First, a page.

“I’m running because I believe the interest of our state’s people should come before the interests of corporate CEOs and shareholders,” Nicole Quick said in a news release, adding that her campaign would focus on such issues as the Republican-led General Assembly’s failure to expand Medicaid and approve significant teacher pay raises.

Hardister said recent years of Republican legislative leadership in Raleigh “have made great strides in making North Carolina the best place to live, work and raise a family.”

“We have balanced our budget, reduced our debt and turned deficits into a surplus,” he said in a prepared statement. “We have enhanced funding for education, increased pay for teachers and worked to improve vocational training in our school system.”

In North Carolina Senate races, incumbent Democratic state Sens. Gladys Robinson and Michael Garrett, both of Greensboro, also were among those filing to run again.

Garrett could face a general-election challenge from another Monday filer, Greensboro resident Sebastian King who has been active in the Guilford County Republican Party.

State candidate filing begins for North Carolina 2020 elections

RALEIGH — A rush of candidates filed Monday to join long and crowded ballots for North Carolina’s 2020 elections, seeking to win hundreds of statewide and local positions.

The State Board of Elections and county election boards in all 100 counties began taking candidate paperwork and filing fees at midday and will continue doing so weekdays through noon Dec. 20. Nearly 130 people had filed at the state board office by closing, a board spokesman said, eclipsing the first day’s total of 108 for the 2016 elections.

The first day was marked by a court ruling that allowed filing for congressional candidates to begin Monday afternoon. A three-judge panel had recently blocked the state board from accepting candidacy notices while the judges scrutinized a new U.S. House map approved by the General Assembly. The judges ruled the replacement map would be used in 2020 and allowed filings to be turned in based on those boundaries.

Primaries will be held March 3 for multiple candidates from the same party who are vying for the same job.

Much is at stake in next year’s elections. North Carolina citizens will vote for president, governor, a U.S. Senate seat and members of the U.S. House. The other nine Council of State positions will be on the ballot, as well as three of the seven seats on the state Supreme Court, including the chief justice’s position.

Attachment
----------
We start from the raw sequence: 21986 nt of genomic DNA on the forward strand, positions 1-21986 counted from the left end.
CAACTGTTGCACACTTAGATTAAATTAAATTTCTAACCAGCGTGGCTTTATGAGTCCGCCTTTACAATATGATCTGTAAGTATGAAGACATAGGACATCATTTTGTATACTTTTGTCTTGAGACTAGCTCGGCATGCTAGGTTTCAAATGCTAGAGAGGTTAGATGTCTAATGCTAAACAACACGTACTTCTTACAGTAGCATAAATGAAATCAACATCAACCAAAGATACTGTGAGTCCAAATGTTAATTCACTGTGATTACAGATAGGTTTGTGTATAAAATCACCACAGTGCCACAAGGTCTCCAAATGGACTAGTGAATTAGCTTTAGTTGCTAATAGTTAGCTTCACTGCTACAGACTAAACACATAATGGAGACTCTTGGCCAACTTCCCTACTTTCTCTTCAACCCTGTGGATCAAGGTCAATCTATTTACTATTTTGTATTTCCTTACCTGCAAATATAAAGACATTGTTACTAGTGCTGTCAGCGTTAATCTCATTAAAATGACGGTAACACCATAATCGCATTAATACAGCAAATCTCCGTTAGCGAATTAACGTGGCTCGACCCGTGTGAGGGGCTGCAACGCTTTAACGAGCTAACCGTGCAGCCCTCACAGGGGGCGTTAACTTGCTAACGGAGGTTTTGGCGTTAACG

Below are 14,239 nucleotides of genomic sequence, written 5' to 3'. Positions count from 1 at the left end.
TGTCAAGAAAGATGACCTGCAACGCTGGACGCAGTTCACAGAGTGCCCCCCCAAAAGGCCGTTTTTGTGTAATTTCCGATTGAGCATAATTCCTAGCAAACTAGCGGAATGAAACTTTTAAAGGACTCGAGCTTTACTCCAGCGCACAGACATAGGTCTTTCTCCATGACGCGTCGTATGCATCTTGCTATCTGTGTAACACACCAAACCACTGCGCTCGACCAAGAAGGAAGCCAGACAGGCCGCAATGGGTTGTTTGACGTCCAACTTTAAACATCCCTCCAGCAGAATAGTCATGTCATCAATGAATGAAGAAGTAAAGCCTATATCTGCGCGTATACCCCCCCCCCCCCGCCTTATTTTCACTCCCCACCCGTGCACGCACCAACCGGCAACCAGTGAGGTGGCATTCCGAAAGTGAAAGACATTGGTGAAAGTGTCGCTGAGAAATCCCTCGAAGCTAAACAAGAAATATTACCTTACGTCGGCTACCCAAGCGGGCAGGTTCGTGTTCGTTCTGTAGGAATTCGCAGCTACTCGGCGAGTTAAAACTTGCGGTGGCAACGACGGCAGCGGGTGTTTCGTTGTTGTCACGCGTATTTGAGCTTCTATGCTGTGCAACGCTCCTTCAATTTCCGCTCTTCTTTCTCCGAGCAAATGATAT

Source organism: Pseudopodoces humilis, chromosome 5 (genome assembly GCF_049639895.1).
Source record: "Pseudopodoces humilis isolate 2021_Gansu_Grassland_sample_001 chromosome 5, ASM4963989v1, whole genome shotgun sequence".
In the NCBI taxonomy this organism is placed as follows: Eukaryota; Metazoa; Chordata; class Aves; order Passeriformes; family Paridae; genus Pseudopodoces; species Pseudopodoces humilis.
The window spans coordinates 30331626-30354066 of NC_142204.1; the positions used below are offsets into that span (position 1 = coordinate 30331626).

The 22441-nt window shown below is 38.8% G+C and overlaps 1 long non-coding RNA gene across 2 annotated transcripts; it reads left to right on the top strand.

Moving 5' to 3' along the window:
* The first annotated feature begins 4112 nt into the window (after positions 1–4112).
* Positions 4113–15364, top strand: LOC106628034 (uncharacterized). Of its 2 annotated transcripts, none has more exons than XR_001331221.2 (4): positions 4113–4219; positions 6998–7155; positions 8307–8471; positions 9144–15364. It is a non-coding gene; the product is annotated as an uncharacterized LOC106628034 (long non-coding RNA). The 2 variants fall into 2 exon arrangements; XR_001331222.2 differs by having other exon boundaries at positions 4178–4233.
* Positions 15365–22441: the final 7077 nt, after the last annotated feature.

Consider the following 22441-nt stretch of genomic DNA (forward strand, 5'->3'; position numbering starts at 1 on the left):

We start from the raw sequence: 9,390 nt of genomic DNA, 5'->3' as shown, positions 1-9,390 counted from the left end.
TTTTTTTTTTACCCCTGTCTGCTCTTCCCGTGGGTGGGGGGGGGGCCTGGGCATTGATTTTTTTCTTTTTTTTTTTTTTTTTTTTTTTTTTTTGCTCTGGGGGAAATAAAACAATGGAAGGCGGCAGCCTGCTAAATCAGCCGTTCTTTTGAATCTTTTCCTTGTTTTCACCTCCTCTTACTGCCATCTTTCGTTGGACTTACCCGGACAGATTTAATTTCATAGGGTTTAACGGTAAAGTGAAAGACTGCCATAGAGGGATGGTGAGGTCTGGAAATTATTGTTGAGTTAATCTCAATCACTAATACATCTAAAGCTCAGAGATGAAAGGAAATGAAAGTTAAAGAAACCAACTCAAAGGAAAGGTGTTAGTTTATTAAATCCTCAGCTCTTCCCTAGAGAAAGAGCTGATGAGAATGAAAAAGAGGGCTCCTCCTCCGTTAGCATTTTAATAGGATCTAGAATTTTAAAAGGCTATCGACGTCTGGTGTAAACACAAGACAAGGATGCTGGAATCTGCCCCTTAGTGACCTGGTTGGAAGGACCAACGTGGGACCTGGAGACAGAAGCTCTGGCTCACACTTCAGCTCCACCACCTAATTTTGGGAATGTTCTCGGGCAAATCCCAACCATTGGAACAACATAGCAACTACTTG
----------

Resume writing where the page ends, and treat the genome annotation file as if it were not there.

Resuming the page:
All 170 General Assembly seats also will be up for grabs next year, and whichever parties win the state House and Senate will have power to draw legislative and U.S. House boundaries in 2021 based on the 2020 census data. Barring litigation, those districts would be used through 2030.

Republicans flexed their political muscles in state politics this decade by winning legislative majorities in the 2010 elections, allowing them to draw the maps in 2011.

Catawba College political science professor Michael Bitzer called 2020 a “once-in-a-true-generation kind of election that could set the tone for the competitive nature of North Carolina politics well into the future.”

Next year “could be a distinct turning point in not just the competitive (nature) of North Carolina, but where the electorate is heading in terms of a generational shift and the potential growing divide between urban, rural and suburban North Carolina,” he said in an interview.

Candidates filing Monday in Raleigh included Chief Justice Cheri Beasley and Associate Justice Paul Newby, who is seeking the chief justice’s post. Incumbents and other candidates also filed for other statewide and local judgeships.

Insurance Commissioner Mike Causey filed to seek reelection, as did Secretary of State Elaine Marshall and Agriculture Commissioner Steve Troxler. Republican state Rep. Holly Grange filed for governor. She’s expected to run against Lt. Gov. Dan Forest for the GOP nomination. Five people filed to succeed Forest as lieutenant governor. Mecklenburg County Commissioner Trevor Fuller and Steve Swenson officially filed to run for the Democratic U.S. Senate nomination. Democratic Senate candidate Cal Cunningham, whose filing wasn’t immediately recorded by the board — his campaign said he filed by mail — held campaign events Monday in Raleigh and elsewhere.

Monday also was notable because someone decided not to run. Garland Tucker told supporters he wouldn’t file for the U.S. Senate, months after announcing his bid against U.S. Sen. Thom Tillis in the Republican primary.